Yes.......the Fuel is shut down:
When an unauthorized entry into the vehicle occurs, the VTA module sends a message via the CCD bus to the engine controller that it is not OK to start the engine. The engine controller then zeroes out the pulse width to the fuel injectors after the engine has been started, thus shutting down the engine (start and stall condition).
Alarm Reset Procedure
NOTE: This information applies to a Vehicle Theft Security System (VTSS) that was armed when the battery was disconnected and reconnected.
When the armed VTSS senses that the battery has been disconnected and reconnected, it enters its power-up mode. In the power-up mode the alarm system remains armed following a battery failure or disconnect. If the VTSS was armed prior to a battery disconnect or failure, the system will have to be actively or passively disarmed following a battery reconnection.
The power-up mode will also apply if the battery goes dead while the system is armed and battery jump-starting is attempted. The engine no-run feature will prevent the engine from starting until the alarm system has been actively or passively disarmed.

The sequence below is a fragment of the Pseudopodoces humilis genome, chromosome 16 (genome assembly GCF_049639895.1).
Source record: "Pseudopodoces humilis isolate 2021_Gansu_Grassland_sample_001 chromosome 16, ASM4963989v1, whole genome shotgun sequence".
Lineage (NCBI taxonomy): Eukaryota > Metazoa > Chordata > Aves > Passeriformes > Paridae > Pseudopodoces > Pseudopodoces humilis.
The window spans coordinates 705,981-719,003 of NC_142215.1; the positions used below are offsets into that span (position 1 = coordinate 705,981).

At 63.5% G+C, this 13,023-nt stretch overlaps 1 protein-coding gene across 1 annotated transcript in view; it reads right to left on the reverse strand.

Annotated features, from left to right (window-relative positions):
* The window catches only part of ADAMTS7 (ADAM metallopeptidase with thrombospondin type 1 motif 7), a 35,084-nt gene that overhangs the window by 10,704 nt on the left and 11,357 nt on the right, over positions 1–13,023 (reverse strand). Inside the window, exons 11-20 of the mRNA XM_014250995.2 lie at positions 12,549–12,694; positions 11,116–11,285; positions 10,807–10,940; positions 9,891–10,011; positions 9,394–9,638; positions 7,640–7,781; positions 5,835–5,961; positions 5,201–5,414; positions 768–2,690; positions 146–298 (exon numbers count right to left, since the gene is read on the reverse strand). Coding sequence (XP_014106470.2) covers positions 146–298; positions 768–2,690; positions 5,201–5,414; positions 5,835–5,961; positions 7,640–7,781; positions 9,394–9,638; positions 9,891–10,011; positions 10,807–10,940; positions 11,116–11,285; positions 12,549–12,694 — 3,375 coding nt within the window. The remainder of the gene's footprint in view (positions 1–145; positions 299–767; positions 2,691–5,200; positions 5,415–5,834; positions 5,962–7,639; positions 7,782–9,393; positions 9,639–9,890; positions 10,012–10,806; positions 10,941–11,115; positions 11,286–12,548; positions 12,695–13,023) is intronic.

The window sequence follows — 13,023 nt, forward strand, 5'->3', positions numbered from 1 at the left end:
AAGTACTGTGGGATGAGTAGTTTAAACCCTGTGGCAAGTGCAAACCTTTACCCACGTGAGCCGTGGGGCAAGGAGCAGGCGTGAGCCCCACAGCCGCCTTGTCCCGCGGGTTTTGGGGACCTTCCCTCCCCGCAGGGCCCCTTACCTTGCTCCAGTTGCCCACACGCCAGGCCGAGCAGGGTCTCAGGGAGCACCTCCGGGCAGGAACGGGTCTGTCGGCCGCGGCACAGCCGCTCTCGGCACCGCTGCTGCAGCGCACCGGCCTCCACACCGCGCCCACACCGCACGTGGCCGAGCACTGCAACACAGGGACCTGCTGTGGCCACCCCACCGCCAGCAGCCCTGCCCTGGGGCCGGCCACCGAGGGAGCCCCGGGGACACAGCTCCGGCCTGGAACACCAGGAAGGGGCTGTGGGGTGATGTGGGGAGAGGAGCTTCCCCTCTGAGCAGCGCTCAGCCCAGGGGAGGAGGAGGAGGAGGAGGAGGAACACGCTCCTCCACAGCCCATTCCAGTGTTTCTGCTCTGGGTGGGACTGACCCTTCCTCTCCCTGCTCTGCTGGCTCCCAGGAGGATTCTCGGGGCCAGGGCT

Passive disarming of the Vehicle Theft Security System (VTSS) occurs when the vehicle is unlocked using the key to unlock either front door or the liftgate. Active disarming of the VTSS occurs when the vehicle is unlocked by depressing the Unlock button of the Remote Keyless Entry (RKE) transmitter.
Once the alarm has been activated (horn sounding, lights flashing, and the engine no-run feature), either disarming method will deactivate the alarm.
Depressing the Panic button (if equipped) on the RKE transmitter will also disarm the VTSS, but the horn will sound and the lights will flash for about three minutes as part of the Panic feature. The horn and lights can be stopped by pressing any of the RKE transmitter's buttons or driving the vehicle above 15 mph.